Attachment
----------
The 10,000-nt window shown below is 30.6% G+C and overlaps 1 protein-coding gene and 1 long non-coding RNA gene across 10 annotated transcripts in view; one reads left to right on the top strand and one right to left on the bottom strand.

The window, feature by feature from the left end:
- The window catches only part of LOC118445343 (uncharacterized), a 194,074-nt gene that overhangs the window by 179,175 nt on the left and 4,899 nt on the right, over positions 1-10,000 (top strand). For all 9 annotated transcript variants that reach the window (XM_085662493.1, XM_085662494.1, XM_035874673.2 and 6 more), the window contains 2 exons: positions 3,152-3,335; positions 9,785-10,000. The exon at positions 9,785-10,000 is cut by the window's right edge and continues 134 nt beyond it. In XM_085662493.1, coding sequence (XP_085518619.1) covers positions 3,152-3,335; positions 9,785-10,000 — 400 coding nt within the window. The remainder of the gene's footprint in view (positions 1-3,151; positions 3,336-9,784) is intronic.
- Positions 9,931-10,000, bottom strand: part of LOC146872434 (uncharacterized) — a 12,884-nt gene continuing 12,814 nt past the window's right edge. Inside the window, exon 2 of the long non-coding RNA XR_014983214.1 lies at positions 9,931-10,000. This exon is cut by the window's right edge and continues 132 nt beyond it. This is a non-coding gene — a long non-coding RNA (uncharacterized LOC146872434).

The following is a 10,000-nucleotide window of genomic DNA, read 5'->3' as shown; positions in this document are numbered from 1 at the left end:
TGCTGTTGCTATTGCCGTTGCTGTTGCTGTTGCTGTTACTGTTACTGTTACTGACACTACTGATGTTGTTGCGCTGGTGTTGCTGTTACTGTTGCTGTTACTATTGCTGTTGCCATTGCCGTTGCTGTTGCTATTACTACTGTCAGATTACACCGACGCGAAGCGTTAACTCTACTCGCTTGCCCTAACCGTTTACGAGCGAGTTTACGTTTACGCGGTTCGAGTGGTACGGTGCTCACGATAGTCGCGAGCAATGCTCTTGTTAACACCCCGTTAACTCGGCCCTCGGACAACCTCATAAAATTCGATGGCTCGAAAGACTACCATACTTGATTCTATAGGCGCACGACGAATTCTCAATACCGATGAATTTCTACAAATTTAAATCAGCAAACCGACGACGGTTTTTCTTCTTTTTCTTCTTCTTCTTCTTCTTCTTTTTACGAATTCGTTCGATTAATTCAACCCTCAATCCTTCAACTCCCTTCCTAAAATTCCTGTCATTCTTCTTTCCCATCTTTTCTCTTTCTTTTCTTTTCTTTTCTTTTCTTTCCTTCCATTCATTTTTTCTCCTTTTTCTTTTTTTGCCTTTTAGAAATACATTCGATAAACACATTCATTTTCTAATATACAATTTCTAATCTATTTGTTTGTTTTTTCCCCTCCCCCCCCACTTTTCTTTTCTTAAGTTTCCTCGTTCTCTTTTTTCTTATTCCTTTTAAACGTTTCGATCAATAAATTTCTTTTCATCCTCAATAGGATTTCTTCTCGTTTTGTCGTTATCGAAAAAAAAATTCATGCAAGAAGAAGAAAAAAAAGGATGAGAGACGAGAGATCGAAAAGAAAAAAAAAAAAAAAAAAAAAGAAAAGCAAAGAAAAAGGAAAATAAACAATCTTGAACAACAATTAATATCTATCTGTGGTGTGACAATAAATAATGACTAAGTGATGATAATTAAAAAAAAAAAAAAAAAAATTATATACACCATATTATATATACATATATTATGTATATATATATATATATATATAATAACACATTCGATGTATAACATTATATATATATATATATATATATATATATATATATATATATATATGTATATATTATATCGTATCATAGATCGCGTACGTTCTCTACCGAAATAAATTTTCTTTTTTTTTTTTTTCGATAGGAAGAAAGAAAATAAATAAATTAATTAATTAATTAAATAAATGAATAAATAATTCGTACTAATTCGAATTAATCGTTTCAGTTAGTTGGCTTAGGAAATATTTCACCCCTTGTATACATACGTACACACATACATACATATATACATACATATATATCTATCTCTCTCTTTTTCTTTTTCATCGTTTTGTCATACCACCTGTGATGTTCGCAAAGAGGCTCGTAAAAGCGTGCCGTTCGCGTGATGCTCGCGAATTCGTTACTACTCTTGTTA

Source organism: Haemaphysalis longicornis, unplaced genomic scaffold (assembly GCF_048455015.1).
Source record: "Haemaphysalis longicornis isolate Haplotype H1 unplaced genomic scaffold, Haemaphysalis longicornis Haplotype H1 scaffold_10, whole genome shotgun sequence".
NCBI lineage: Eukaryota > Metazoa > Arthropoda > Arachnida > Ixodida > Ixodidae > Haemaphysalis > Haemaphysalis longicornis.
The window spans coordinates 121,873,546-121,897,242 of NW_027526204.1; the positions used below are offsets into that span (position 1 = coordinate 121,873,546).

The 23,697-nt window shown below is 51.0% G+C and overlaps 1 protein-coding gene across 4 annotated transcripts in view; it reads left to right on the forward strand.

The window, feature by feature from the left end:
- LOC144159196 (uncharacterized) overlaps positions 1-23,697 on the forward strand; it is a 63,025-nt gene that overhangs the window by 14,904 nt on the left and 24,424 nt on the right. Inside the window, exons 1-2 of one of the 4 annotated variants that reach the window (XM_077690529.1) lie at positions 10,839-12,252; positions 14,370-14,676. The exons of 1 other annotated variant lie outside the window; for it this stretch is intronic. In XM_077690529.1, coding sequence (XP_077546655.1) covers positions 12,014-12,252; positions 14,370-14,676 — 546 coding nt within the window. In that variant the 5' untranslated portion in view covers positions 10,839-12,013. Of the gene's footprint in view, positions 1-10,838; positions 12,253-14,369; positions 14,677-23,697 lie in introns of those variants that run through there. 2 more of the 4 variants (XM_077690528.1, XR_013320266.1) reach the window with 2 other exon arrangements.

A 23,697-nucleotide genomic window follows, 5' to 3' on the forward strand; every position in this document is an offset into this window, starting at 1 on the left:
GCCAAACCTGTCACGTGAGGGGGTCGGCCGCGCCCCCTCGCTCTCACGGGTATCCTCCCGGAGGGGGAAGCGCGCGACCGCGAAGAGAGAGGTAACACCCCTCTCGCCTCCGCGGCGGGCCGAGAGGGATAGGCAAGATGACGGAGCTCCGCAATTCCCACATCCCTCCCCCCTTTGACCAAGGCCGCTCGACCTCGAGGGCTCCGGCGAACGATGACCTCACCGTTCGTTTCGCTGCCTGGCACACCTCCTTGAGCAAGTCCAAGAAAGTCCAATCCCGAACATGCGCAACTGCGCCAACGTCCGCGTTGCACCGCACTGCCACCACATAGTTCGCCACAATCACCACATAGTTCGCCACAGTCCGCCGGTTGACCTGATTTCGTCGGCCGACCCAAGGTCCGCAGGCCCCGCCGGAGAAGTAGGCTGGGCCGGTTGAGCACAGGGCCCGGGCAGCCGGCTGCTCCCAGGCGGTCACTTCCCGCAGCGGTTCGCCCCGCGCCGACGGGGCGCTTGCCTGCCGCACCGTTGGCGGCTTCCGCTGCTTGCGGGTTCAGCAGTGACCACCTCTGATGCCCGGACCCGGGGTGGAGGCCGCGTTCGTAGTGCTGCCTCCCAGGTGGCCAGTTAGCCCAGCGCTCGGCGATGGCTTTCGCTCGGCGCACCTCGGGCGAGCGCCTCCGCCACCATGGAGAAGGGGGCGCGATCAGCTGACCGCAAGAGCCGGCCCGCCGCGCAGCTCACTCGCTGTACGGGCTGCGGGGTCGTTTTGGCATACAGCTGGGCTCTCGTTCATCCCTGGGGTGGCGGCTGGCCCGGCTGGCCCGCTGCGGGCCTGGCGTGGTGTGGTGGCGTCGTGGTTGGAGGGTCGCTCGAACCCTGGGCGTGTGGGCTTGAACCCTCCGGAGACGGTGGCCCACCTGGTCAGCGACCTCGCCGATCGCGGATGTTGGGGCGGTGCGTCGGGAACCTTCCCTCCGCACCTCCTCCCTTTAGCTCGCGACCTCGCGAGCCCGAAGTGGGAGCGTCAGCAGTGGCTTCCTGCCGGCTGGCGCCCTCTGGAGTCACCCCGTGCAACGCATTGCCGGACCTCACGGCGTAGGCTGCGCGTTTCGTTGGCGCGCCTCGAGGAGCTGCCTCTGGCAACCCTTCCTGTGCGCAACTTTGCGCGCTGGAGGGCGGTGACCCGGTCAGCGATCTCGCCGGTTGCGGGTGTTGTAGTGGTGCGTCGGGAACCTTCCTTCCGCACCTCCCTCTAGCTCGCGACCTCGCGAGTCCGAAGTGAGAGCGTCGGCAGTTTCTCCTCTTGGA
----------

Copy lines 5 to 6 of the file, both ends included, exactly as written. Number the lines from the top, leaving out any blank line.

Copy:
The following is a 10,000-nucleotide window of genomic DNA, read 5'->3' as shown; positions in this document are numbered from 1 at the left end:
TGCTGTTGCTATTGCCGTTGCTGTTGCTGTTGCTGTTACTGTTACTGTTACTGACACTACTGATGTTGTTGCGCTGGTGTTGCTGTTACTGTTGCTGTTACTATTGCTGTTGCCATTGCCGTTGCTGTTGCTATTACTACTGTCAGATTACACCGACGCGAAGCGTTAACTCTACTCGCTTGCCCTAACCGTTTACGAGCGAGTTTACGTTTACGCGGTTCGAGTGGTACGGTGCTCACGATAGTCGCGAGCAATGCTCTTGTTAACACCCCGTTAACTCGGCCCTCGGACAACCTCATAAAATTCGATGGCTCGAAAGACTACCATACTTGATTCTATAGGCGCACGACGAATTCTCAATACCGATGAATTTCTACAAATTTAAATCAGCAAACCGACGACGGTTTTTCTTCTTTTTCTTCTTCTTCTTCTTCTTCTTTTTACGAATTCGTTCGATTAATTCAACCCTCAATCCTTCAACTCCCTTCCTAAAATTCCTGTCATTCTTCTTTCCCATCTTTTCTCTTTCTTTTCTTTTCTTTTCTTTTCTTTCCTTCCATTCATTTTTTCTCCTTTTTCTTTTTTTGCCTTTTAGAAATACATTCGATAAACACATTCATTTTCTAATATACAATTTCTAATCTATTTGTTTGTTTTTTCCCCTCCCCCCCCACTTTTCTTTTCTTAAGTTTCCTCGTTCTCTTTTTTCTTATTCCTTTTAAACGTTTCGATCAATAAATTTCTTTTCATCCTCAATAGGATTTCTTCTCGTTTTGTCGTTATCGAAAAAAAAATTCATGCAAGAAGAAGAAAAAAAAGGATGAGAGACGAGAGATCGAAAAGAAAAAAAAAAAAAAAAAAAAAGAAAAGCAAAGAAAAAGGAAAATAAACAATCTTGAACAACAATTAATATCTATCTGTGGTGTGACAATAAATAATGACTAAGTGATGATAATTAAAAAAAAAAAAAAAAAAATTATATACACCATATTATATATACATATATTATGTATATATATATATATATATATAATAACACATTCGATGTATAACATTATATATATATATATATATATATATATATATATATATATATATATGTATATATTATATCGTATCATAGATCGCGTACGTTCTCTACCGAAATAAATTTTCTTTTTTTTTTTTTTCGATAGGAAGAAAGAAAATAAATAAATTAATTAATTAATTAAATAAATGAATAAATAATTCGTACTAATTCGAATTAATCGTTTCAGTTAGTTGGCTTAGGAAATATTTCACCCCTTGTATACATACGTACACACATACATACATATATACATACATATATATCTATCTCTCTCTTTTTCTTTTTCATCGTTTTGTCATACCACCTGTGATGTTCGCAAAGAGGCTCGTAAAAGCGTGCCGTTCGCGTGATGCTCGCGAATTCGTTACTACTCTTGTTA